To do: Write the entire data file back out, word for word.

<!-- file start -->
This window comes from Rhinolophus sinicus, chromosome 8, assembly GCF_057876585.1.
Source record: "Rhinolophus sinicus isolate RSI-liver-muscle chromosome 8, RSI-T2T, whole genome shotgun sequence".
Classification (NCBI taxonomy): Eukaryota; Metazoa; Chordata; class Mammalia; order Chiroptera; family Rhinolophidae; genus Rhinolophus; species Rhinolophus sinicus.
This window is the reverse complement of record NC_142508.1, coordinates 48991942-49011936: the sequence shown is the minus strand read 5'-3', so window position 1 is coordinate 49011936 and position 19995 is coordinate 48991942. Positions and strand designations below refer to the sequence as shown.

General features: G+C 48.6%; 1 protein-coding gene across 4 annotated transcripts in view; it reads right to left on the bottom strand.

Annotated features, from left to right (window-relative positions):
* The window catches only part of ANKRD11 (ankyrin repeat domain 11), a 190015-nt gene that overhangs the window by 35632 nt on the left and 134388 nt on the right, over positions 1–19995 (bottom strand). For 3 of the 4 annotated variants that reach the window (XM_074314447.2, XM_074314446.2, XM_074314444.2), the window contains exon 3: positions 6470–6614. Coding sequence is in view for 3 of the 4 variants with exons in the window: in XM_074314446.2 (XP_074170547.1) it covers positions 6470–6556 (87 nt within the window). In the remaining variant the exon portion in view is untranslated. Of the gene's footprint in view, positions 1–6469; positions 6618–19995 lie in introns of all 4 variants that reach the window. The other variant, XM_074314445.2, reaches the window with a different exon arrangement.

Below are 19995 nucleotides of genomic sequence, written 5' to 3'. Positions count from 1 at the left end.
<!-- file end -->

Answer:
This window comes from Rhinolophus sinicus, chromosome 8, assembly GCF_057876585.1.
Source record: "Rhinolophus sinicus isolate RSI-liver-muscle chromosome 8, RSI-T2T, whole genome shotgun sequence".
Classification (NCBI taxonomy): Eukaryota; Metazoa; Chordata; class Mammalia; order Chiroptera; family Rhinolophidae; genus Rhinolophus; species Rhinolophus sinicus.
This window is the reverse complement of record NC_142508.1, coordinates 48991942-49011936: the sequence shown is the minus strand read 5'-3', so window position 1 is coordinate 49011936 and position 19995 is coordinate 48991942. Positions and strand designations below refer to the sequence as shown.

General features: G+C 48.6%; 1 protein-coding gene across 4 annotated transcripts in view; it reads right to left on the bottom strand.

Annotated features, from left to right (window-relative positions):
* The window catches only part of ANKRD11 (ankyrin repeat domain 11), a 190015-nt gene that overhangs the window by 35632 nt on the left and 134388 nt on the right, over positions 1–19995 (bottom strand). For 3 of the 4 annotated variants that reach the window (XM_074314447.2, XM_074314446.2, XM_074314444.2), the window contains exon 3: positions 6470–6614. Coding sequence is in view for 3 of the 4 variants with exons in the window: in XM_074314446.2 (XP_074170547.1) it covers positions 6470–6556 (87 nt within the window). In the remaining variant the exon portion in view is untranslated. Of the gene's footprint in view, positions 1–6469; positions 6618–19995 lie in introns of all 4 variants that reach the window. The other variant, XM_074314445.2, reaches the window with a different exon arrangement.

Below are 19995 nucleotides of genomic sequence, written 5' to 3'. Positions count from 1 at the left end.